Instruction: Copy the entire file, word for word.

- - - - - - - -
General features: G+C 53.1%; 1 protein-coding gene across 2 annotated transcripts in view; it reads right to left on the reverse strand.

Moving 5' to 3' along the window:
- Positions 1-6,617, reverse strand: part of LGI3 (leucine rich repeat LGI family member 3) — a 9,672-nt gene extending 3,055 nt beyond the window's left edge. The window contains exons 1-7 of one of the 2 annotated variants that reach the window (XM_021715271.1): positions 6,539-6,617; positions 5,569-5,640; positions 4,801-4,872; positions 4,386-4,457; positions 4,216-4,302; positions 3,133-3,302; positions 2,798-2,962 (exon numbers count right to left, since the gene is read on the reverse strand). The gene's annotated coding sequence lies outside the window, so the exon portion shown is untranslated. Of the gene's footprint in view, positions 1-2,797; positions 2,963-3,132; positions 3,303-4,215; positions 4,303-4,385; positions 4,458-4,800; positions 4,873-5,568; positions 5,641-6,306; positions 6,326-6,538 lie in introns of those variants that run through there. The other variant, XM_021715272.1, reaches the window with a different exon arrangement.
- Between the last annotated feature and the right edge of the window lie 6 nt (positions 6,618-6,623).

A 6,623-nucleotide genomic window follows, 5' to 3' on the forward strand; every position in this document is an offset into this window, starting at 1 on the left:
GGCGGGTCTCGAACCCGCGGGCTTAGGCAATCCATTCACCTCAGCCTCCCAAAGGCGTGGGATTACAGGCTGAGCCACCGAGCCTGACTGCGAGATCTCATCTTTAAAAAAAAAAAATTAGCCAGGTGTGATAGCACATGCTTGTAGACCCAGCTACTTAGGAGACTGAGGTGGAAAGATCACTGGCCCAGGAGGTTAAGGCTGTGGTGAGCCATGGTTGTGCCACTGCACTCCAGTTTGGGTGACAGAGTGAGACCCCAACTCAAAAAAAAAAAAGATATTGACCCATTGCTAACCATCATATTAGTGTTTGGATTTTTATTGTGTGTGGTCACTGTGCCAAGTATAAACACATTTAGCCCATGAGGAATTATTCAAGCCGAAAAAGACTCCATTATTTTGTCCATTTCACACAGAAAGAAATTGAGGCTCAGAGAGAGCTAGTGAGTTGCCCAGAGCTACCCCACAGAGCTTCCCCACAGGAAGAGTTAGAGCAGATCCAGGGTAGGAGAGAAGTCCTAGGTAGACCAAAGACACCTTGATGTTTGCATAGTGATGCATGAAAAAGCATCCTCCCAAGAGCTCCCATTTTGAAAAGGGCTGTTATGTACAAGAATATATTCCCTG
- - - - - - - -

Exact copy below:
General features: G+C 53.1%; 1 protein-coding gene across 2 annotated transcripts in view; it reads right to left on the reverse strand.

Moving 5' to 3' along the window:
- Positions 1-6,617, reverse strand: part of LGI3 (leucine rich repeat LGI family member 3) — a 9,672-nt gene extending 3,055 nt beyond the window's left edge. The window contains exons 1-7 of one of the 2 annotated variants that reach the window (XM_021715271.1): positions 6,539-6,617; positions 5,569-5,640; positions 4,801-4,872; positions 4,386-4,457; positions 4,216-4,302; positions 3,133-3,302; positions 2,798-2,962 (exon numbers count right to left, since the gene is read on the reverse strand). The gene's annotated coding sequence lies outside the window, so the exon portion shown is untranslated. Of the gene's footprint in view, positions 1-2,797; positions 2,963-3,132; positions 3,303-4,215; positions 4,303-4,385; positions 4,458-4,800; positions 4,873-5,568; positions 5,641-6,306; positions 6,326-6,538 lie in introns of those variants that run through there. The other variant, XM_021715272.1, reaches the window with a different exon arrangement.
- Between the last annotated feature and the right edge of the window lie 6 nt (positions 6,618-6,623).

A 6,623-nucleotide genomic window follows, 5' to 3' on the forward strand; every position in this document is an offset into this window, starting at 1 on the left:
GGCGGGTCTCGAACCCGCGGGCTTAGGCAATCCATTCACCTCAGCCTCCCAAAGGCGTGGGATTACAGGCTGAGCCACCGAGCCTGACTGCGAGATCTCATCTTTAAAAAAAAAAAATTAGCCAGGTGTGATAGCACATGCTTGTAGACCCAGCTACTTAGGAGACTGAGGTGGAAAGATCACTGGCCCAGGAGGTTAAGGCTGTGGTGAGCCATGGTTGTGCCACTGCACTCCAGTTTGGGTGACAGAGTGAGACCCCAACTCAAAAAAAAAAAAGATATTGACCCATTGCTAACCATCATATTAGTGTTTGGATTTTTATTGTGTGTGGTCACTGTGCCAAGTATAAACACATTTAGCCCATGAGGAATTATTCAAGCCGAAAAAGACTCCATTATTTTGTCCATTTCACACAGAAAGAAATTGAGGCTCAGAGAGAGCTAGTGAGTTGCCCAGAGCTACCCCACAGAGCTTCCCCACAGGAAGAGTTAGAGCAGATCCAGGGTAGGAGAGAAGTCCTAGGTAGACCAAAGACACCTTGATGTTTGCATAGTGATGCATGAAAAAGCATCCTCCCAAGAGCTCCCATTTTGAAAAGGGCTGTTATGTACAAGAATATATTCCCTG